• Assess the patient and commence CPR as necessary.
  • If the victim’s condition is worsening, seek medical assistance and transport to the hospital immediately.


Bluebottle Sting

If there are bluebottles around, avoid swimming in the sea. Tell your kids not to ‘pop’ the bluebottles lying on the beach. And don’t pick them up.

Keep the patient at rest and under constant observation.

Do not allow rubbing of the sting area.

Pick off any remaining tentacles with fingers (a harmless prickling may be felt).

Rinse the sting area well with seawater to remove any invisible stinging cells.

Place the patient’s sting area in hot water (no hotter than the rescuer can comfortably tolerate).

If the pain is unrelieved by the heat, or if hot water is not available, apply cold packs or wrapped ice.

Rinse the area with seawater as soon as possible (don’t use fresh water). Make sure you remove all the invisible stinging cells.

When removing tentacles, gently rub sea sand on the tentacles that are attached to the affected area – this will help to remove them. Also, try to remove tentacles by hand. If possible, wear protective gloves.

Immerse the affected area in hot salt water for 20 to 30 minutes.

Apply a topical anesthetic cream like Stingose or Anthisan.

Consult a doctor immediately if there’s persistent pain, itchiness, blistering and any symptoms of fever.

Call for immediate help if there are any signs of breathing difficulty.

Treating Cuts

If you or your child gets a cut or would from broken glass or other sharp objects lying around on the beach, it’s important to stop the bleeding, avoid infection and prevent shock.

  • Apply pressure (without pushing the object in deeper) to stop the bleeding.
  • Don’t try to remove an object that’s embedded deeper in the skin yourself. Seek out the nearest doctor or hospital to attend the wound.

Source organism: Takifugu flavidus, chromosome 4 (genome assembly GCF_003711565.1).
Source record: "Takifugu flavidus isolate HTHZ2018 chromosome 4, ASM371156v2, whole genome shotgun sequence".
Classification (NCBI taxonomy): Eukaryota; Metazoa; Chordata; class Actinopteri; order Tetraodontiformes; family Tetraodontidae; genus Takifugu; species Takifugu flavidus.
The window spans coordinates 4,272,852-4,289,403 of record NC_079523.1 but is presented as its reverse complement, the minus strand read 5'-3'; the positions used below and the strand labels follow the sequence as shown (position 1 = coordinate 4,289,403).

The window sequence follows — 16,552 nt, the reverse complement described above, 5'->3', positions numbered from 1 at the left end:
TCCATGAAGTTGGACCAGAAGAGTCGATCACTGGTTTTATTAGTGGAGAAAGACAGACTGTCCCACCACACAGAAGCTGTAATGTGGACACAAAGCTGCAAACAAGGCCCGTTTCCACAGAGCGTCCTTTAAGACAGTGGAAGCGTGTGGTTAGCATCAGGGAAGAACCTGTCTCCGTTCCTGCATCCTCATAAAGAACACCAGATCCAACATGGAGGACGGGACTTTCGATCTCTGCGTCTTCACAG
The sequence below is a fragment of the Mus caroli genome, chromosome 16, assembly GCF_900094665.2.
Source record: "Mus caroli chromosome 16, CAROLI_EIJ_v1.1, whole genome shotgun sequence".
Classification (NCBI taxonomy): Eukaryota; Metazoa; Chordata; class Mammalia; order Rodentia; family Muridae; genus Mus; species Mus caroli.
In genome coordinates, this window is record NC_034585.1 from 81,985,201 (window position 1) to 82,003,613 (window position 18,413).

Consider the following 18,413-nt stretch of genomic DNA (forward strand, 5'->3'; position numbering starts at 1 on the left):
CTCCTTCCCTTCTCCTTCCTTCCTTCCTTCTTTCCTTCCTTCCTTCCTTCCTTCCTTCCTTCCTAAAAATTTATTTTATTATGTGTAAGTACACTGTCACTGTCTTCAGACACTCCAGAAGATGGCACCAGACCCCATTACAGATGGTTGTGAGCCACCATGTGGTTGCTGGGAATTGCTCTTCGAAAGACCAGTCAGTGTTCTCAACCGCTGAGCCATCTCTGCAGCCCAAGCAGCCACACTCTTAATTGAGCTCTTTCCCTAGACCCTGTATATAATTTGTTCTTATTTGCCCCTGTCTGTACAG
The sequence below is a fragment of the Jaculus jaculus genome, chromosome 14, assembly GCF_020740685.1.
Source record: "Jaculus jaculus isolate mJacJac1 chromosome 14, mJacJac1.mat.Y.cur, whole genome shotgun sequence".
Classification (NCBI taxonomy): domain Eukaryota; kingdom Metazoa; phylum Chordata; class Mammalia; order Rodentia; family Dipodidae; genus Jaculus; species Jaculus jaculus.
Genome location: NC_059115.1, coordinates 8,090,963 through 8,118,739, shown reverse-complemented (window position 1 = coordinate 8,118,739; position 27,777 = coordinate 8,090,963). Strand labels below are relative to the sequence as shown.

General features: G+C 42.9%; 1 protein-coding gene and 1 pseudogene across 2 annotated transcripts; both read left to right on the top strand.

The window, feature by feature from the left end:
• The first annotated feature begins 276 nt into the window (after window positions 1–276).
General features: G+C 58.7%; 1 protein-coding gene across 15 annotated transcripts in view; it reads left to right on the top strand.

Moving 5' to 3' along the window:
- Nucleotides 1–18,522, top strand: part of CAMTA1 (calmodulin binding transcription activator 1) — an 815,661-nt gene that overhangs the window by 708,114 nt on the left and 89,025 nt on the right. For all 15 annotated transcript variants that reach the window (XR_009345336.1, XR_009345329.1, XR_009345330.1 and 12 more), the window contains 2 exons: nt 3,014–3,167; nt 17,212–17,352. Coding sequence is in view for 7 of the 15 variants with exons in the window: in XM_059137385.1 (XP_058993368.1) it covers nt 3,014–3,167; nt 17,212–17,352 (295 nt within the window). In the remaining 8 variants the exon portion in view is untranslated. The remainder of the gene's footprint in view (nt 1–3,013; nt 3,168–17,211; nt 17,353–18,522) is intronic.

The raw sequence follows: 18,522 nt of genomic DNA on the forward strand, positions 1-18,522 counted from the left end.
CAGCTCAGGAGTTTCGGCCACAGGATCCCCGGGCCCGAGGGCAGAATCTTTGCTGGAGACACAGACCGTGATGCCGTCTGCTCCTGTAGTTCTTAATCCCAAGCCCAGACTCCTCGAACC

Preventing Spinal Injuries

Any neck soreness or pain should be treated as a potential spinal injury. Most spinal injuries occur around the beach by accident. No one plans for them. Being careful and using common sense is the best way to avoid them.

Serious spinal or neck injuries can happen by:

  • Being dumped head first by a wave
  • Diving headfirst into the water
  • Jumping off rocks (also called cliff diving)
  • Hitting submerged objects other than the sea floor

First aid travel kit

Beach First Aid Kit

A good travel preparation practice is to always find out where the nearest hospital or ambulance service is to your holiday destination. Also, carrying a travel first aid kit can come really handy when in sudden need.

Travel First Aid Kit

  • Bandaids (regular)
  • Non-sterile gauzes
  • Crepe bandage (150mm)
  • Rehydrate sachets (Dioralyte)
  • High SPF Sunblock
  • First Aid Dressing (FAD 3-5) – 75mm X 100mm X 2.2m
  • Hydrogel Spray (treatment for wounds, cuts, burns, rashes)
  • Burnshield (10 x 10) (burn dressings and burn gels)
  • Thermal Emergency Blanket (Waterproof)
  • Antiseptic solution
  • Paper tape
  • Painkillers
  • Antiseptic cream
  • Antihistamine


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March 12, 2018 12:12 pm Published by Leave your thoughts